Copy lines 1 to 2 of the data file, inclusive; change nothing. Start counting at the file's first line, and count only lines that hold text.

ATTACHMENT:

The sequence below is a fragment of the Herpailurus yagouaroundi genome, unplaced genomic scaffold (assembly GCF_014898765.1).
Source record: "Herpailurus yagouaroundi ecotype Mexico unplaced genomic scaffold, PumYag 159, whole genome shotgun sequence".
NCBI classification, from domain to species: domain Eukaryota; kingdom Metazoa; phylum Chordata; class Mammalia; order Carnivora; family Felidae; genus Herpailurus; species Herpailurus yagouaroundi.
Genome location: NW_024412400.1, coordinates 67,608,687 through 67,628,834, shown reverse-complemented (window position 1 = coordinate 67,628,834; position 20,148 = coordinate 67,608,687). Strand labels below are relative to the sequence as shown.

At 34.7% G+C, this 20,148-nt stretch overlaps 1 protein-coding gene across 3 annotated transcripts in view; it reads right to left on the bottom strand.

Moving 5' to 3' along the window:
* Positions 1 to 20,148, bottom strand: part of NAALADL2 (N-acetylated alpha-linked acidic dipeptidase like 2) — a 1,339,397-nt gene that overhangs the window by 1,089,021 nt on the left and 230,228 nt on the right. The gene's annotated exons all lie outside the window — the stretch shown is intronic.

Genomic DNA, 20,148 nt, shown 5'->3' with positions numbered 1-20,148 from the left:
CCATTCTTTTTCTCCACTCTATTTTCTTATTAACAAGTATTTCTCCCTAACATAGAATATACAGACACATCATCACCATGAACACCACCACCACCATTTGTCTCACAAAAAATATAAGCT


The sequence below is a fragment of the Herpailurus yagouaroundi genome, unplaced genomic scaffold (assembly GCF_014898765.1).
Source record: "Herpailurus yagouaroundi ecotype Mexico unplaced genomic scaffold, PumYag 159, whole genome shotgun sequence".